may not be cited except as provided by
Minn. Stat. § 480A.08, subd. 3 (1996).
STATE OF MINNESOTA
IN COURT OF APPEALS
In Re the Marriage of:
Anne Louise Keller, petitioner,
Steven Joseph Keller,
Filed September 1, 1998
Schumacher, Judge, Dissenting
Ramsey County District Court
File No. F4953273
John A. Warchol, Deno W. Berndt, Warchol, Berndt & Hajek, P.A., Suite 110, Broadway Place East, 3433 Broadway Street Northeast, Minneapolis, MN 55413 (for appellant)
Anne L. Keller, 4472 Arden View Court, Arden Hills, MN 55112 (pro se respondent)
Considered and decided by Schumacher, Presiding Judge, Short, Judge, and Harten, Judge.
Stephen Joseph Keller appeals from the trial court's grant of a spousal maintenance cost-of-living adjustment to his former spouse. On appeal, Keller argues the trial court erred in granting the adjustment because it was contrary to the terms of the parties' marital termination agreement. We affirm.
A trial court has broad discretion over issues of spousal maintenance, and will not be reversed absent an abuse of that discretion. Rutten v. Rutten, 347 N.W.2d 47, 50 (Minn. 1984). The interpretation of a contract presents a question of law, which we review de novo. Trondson v. Janikula, 458 N.W.2d 679, 681 (Minn. 1990).
Keller argues the trial court erred in granting his former spouse's request for a cost-of-living adjustment because the parties' marital termination agreement precludes such action. We disagree. In the absence of a clear and express statement, we will not assume the parties specifically bargained to waive the statutory right to a maintenance cost-of-living adjustment. See Minn. Stat. § 518.641, subd. 1 (1996) (mandating maintenance order provide cost-of-living adjustment unless waived in writing); see also Loo v. Loo, 520 N.W.2d 740, 745 (Minn. 1994) (requiring clear and express statement for waiver of statutory rights); see, e.g., Beck v. Kaplan, 566 N.W.2d 723, 726-27 (Minn. 1997) (holding trial court abused its discretion in adding cost-of-living adjustment where former spouse sought and failed to have it added to originally negotiated agreement).
Here, the parties' marital termination agreement expressly eliminates either party's ability to "modify" or "amend" the spousal maintenance amount, and divests the court of jurisdiction over either action. See Henry Campbell Black et al., Black's Law Dictionary 80, 1004 (6th ed. 1990) (defining terms "amend," and "modify"). However, the agreement does not prohibit a cost-of-living "adjustment." See id. at 43 (defining term "adjustment"). Furthermore, instead of expressly waiving such an adjustment, the agreement incorporates a cost-of-living clause that clearly provides either party with the right to seek a cost-of-living adjustment. By incorporating and including the cost-of-living clause in their agreement, the parties explicitly agreed on certain post-decree rights to an adjustment. In the absence of that clause, those post-decree rights would differ. See Berens v. Berens, 443 N.W.2d 558, 562 (Minn. App. 1989) (holding former spouse could not amend decree to include cost-of-living clause where parties waived all rights to modify that decree), review denied (Minn. Sept. 27, 1989).
Under these circumstances, the trial court did not err in granting Keller's former spouse's request for a spousal maintenance cost-of-living adjustment because the agreement expressly preserves her statutory right to such an adjustment. See, e.g., Loo, 520 N.W.2d at 745 (holding court retained jurisdiction to consider modification motion where judgment and decree contains neither contractual waiver of statutory right to modification nor express language divesting court of jurisdiction to consider such motions). Although the reasoning of McClenahan v. Warner, 461 N.W.2d 509 (Minn. App. 1990) supports our conclusion because it further distinguishes between a cost-of-living adjustment and a modification, we rest this opinion on the language chosen by the parties. To hold otherwise would be contrary to the ordinary meaning of the agreement's terms, render the cost-of-living clause meaningless, and subvert the intention of the parties to retain the statutory right of a cost-of-living adjustment. See Current Tech. Concepts, Inc. v. Irie Enters., Inc., 530 N.W.2d 539, 543 (Minn. 1995) (concluding courts must give parties' contractual language its plain and ordinary meaning); see also Chergosky v. Crosstown Bell, Inc., 463 N.W.2d 522, 526 (Minn. 1990) (concluding court must not interpret contract in way that renders provision meaningless).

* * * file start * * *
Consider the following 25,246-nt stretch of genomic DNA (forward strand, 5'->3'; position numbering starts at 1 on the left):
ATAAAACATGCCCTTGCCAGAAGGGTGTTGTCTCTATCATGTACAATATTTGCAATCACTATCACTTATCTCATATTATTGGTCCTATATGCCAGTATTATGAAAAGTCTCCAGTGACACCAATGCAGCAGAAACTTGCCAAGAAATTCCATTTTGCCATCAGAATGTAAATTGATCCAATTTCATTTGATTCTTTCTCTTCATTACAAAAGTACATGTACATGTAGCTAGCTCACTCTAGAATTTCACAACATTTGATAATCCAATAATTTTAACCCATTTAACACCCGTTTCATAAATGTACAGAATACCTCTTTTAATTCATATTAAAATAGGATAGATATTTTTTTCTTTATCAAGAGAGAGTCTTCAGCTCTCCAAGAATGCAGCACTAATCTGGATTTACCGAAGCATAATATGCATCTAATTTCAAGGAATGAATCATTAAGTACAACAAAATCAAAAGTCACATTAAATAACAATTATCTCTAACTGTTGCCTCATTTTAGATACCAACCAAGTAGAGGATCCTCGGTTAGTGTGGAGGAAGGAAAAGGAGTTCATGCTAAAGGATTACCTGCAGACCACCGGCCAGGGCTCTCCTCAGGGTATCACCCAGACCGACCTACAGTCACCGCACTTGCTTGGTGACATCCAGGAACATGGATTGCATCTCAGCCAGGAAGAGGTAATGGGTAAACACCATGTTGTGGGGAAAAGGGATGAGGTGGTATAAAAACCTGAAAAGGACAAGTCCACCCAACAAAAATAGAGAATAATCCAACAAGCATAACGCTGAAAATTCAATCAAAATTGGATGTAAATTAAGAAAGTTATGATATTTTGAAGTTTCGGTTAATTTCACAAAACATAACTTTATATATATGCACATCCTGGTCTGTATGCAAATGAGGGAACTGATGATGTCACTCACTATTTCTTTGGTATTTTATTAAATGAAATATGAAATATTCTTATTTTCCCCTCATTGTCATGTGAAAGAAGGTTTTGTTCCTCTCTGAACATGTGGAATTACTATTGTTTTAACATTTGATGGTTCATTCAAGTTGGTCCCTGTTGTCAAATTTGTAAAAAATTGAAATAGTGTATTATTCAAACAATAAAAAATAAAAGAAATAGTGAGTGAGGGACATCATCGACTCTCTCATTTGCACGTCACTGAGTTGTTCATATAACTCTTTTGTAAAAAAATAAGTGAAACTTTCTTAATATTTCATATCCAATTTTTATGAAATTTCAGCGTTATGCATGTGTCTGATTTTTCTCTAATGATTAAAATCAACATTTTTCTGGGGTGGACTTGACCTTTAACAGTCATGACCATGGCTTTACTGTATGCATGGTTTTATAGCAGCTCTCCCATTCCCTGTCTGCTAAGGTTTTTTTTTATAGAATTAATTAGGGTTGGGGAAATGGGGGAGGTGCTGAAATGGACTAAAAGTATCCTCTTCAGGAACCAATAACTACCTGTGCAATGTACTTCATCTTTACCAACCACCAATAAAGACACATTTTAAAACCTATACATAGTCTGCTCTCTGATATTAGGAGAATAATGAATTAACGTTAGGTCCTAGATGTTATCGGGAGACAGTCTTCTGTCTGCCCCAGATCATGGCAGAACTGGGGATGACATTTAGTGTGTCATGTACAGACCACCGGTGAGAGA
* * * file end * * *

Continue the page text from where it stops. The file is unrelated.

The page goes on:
SCHUMACHER, Judge (dissenting).
I respectfully dissent. The language of the marital termination agreement, as adopted by the trial court, makes it abundantly clear that the parties intended to waive any right to modify or amend the spousal maintenance terms of the dissolution decree and to divest the trial court of jurisdiction to amend or modify the amount or duration of spousal maintenance.
If the parties agree in writing to waive all maintenance at the time of the initial decree, courts have no authority to award it in the future. Berens v. Berens, 443 N.W.2d 558, 562 (Minn. App. 1989), review denied (Minn. Aug. 8, 1989). The language in Berens provided that the wife
expressly waives all rights to modification of the maintenance ordered herein including but not limited to her rights under Minnesota Statutes § 518.64 for modifications of orders and decrees.
Id. at 563. We held that this waiver was sufficient to constitute a waiver of the cost-of-living provision under Minn. Stat § 518.641, subd. 1; Berens, 443 N.W.2d at 562.
I would conclude that, similar to the language in Berens, the language of the marital termination agreement in this case not only divested the court of jurisdiction but clearly evidenced the parties' intentions to preclude any modification of spousal maintenance, including a cost-of-living adjustment. I would reverse.